Breaking apart the value chain - Case Studies
Real World Case Studies
1. Apple's Entry into the Music Industry (Breaking Apart Existing Offerings)
Situation: The music industry was dominated by physical sales and album purchases, making it inconvenient for users who wanted specific songs.
Strategy: Apple introduced iTunes, allowing users to buy individual songs digitally. This unbundled the traditional album format.
Outcome: Apple revolutionized the music industry, making individual song purchases mainstream. However, this model was later overshadowed by streaming services like Spotify, which offered unlimited access to music for a monthly fee.
2. OTAs: Booking.com and TripAdvisor (Breaking Apart the Distribution Networks)
Situation: Travel and hotel bookings were primarily done through physical travel agencies or direct hotel bookings.
Strategy: Online Travel Agencies (OTAs) like Booking.com and TripAdvisor offered a platform to compare hotel prices, view reviews, and book instantly, making physical agencies less relevant.
Outcome: OTAs became the primary method for many travelers to book accommodations, offering convenience, variety, and competitive prices.
3. Birchbox: Subscription-based Cosmetics (Breaking Apart the Value Chain)
Situation: The cosmetics industry was vast, and consumers often found it overwhelming to choose and try new products.
Strategy: Birchbox offered a subscription service delivering samples of pre-selected high-quality cosmetics to customers, simplifying the selection process.
Outcome: Birchbox provided a unique value proposition, allowing users to try various products without the commitment of a full purchase, making the selection process more straightforward.
4. PayPal's Entry into Online Payments (Niche Entry Strategy)
Situation: Online transactions were gaining traction, but there was no dominant, user-friendly method for online payments.
Strategy: PayPal initially targeted a niche – eBay users. It provided a seamless way for eBay sellers and buyers to transact, riding the platform's popularity.
Outcome: PayPal's integration with eBay gained it massive traction. Its success led to eBay acquiring PayPal, and later, it spun off as its own entity. Today, PayPal is a dominant force in online payments, with a market value surpassing eBay.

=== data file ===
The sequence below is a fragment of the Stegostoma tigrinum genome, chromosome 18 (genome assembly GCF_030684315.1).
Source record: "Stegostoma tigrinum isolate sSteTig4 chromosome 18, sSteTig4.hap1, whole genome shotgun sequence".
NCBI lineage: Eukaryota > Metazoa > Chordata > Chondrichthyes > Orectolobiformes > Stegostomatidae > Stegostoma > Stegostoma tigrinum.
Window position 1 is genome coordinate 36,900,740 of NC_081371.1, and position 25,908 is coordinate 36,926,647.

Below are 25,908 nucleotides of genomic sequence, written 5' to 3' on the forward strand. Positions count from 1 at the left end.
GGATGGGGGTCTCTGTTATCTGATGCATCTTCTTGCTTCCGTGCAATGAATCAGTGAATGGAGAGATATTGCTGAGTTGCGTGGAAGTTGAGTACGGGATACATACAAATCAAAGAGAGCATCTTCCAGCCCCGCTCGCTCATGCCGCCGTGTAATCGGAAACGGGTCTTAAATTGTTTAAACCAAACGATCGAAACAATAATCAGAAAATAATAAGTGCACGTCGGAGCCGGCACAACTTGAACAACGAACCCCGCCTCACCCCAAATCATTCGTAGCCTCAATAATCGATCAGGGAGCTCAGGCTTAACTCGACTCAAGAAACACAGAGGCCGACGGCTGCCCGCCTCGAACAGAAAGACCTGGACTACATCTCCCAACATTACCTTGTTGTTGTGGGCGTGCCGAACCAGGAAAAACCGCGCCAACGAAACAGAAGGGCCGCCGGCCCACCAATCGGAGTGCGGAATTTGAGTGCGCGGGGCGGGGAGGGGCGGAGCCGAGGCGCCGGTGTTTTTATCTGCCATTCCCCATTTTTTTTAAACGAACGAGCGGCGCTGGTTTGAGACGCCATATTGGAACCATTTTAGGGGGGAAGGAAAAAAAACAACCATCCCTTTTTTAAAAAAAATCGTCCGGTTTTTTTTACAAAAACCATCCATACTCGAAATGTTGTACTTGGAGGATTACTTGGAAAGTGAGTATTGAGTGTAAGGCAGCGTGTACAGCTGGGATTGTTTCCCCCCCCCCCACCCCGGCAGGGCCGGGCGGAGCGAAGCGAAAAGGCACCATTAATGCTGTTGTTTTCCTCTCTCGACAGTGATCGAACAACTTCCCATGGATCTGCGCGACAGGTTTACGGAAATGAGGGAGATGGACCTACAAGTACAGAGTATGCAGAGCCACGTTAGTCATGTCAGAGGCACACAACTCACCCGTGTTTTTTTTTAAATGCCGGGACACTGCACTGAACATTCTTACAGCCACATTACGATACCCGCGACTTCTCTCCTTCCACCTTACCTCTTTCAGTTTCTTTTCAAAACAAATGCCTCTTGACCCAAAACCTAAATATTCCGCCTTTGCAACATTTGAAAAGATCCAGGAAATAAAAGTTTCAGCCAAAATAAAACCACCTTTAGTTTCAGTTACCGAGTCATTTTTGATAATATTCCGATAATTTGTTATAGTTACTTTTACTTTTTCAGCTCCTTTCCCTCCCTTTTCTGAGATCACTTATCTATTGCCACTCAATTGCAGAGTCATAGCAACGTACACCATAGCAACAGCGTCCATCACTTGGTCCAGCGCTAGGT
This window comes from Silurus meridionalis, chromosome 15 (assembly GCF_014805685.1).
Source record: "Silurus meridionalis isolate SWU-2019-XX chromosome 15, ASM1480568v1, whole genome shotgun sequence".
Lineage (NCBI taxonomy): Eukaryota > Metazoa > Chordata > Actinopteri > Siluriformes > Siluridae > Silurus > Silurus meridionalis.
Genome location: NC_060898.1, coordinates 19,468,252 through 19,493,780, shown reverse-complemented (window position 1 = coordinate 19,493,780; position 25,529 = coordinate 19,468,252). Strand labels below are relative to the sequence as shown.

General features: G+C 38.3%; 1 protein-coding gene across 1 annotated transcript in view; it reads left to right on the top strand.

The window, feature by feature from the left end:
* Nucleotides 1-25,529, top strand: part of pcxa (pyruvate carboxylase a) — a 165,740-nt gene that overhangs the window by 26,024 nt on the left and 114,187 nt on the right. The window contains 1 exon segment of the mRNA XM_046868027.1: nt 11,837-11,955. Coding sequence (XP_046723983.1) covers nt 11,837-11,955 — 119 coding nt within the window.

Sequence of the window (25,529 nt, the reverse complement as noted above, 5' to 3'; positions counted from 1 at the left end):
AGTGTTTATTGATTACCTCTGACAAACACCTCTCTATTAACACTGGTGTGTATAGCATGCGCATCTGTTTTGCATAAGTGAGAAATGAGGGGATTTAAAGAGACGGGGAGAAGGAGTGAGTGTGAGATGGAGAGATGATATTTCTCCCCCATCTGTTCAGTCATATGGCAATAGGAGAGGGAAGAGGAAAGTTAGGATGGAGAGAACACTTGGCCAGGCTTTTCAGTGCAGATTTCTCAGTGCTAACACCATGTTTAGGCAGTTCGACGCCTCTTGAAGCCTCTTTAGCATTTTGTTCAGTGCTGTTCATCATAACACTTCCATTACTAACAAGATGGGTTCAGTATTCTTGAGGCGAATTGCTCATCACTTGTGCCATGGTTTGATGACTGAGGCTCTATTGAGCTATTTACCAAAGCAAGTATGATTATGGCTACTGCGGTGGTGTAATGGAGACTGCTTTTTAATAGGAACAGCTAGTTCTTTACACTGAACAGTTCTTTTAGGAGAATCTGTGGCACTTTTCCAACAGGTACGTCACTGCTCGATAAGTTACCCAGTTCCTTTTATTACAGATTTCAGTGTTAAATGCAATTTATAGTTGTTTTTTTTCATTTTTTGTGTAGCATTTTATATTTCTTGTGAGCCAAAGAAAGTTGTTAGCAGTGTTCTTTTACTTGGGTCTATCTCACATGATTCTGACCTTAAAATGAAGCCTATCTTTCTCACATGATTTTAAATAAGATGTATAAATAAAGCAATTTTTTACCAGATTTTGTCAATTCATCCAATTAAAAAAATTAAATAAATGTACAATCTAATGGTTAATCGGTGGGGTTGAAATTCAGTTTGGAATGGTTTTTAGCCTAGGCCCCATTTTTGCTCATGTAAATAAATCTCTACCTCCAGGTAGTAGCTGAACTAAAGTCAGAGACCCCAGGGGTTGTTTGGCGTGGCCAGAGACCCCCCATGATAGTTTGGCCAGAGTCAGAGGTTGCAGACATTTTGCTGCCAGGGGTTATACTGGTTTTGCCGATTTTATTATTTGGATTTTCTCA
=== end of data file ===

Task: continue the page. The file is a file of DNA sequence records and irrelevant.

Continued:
5. Dollar Shave Club: Disruption in Men's Grooming (Breaking Apart Existing Offerings)
Situation: The men's razor market was dominated by a few major brands with high-priced products.
Strategy: Dollar Shave Club introduced a subscription model, offering quality razors at a fraction of the price through direct-to-consumer sales.
Outcome: The brand quickly gained traction, challenging traditional razor companies and eventually leading to its acquisition by Unilever for $1 billion.
6. Warby Parker: Direct-to-Consumer Eyewear (Breaking Apart the Distribution Networks)
Situation: Eyewear was primarily sold through optometrists or specialized stores, often with high markups.
Strategy: Warby Parker used a direct-to-consumer model, allowing customers to try on glasses at home and offering stylish frames at competitive prices.
Outcome: Warby Parker disrupted the traditional eyewear market, becoming a major player and setting a precedent for other D2C eyewear brands.
7. Blue Apron: Simplifying Home Cooking (Breaking Apart the Value Chain)
Situation: Many people wanted to cook at home but found it challenging to shop for ingredients or follow complicated recipes.
Strategy: Blue Apron provided pre-portioned ingredients with step-by-step recipes, removing the hassle of grocery shopping and meal planning.
Outcome: Blue Apron tapped into a new market of home cooks looking for convenience, though competition in the meal kit sector intensified over time.
8. Slack: Niche Entry in Team Communication (Niche Entry Strategy)
Situation: Team communication was fragmented across emails, messages, and various tools.
Strategy: Slack focused on providing a unified platform for team communication, initially targeting tech startups and niche industries.
Outcome: Slack's user-friendly interface and integrations made it the go-to platform for team communication, eventually expanding to larger enterprises and various sectors.
9. Zoom: Simplifying Video Communication (Breaking Apart Existing Offerings)
Situation: Video conferencing tools existed but were often complicated or required specific hardware.
Strategy: Zoom offered a user-friendly platform that worked seamlessly across devices, focusing on simplicity and quality.
Outcome: Zoom became a favorite for both corporate meetings and personal calls, especially during the COVID-19 pandemic when remote work and virtual meetings became the norm.
10. Direct-to-Consumer Wineries (Breaking Apart the Distribution Networks)
Situation: Wine distribution was primarily through retailers, with significant markups.
Strategy: Several wineries began selling directly to consumers, offering subscription boxes or memberships, and bypassing traditional distribution channels.
Outcome: D2C wineries provided consumers with unique wines at better prices, while also building a loyal customer base.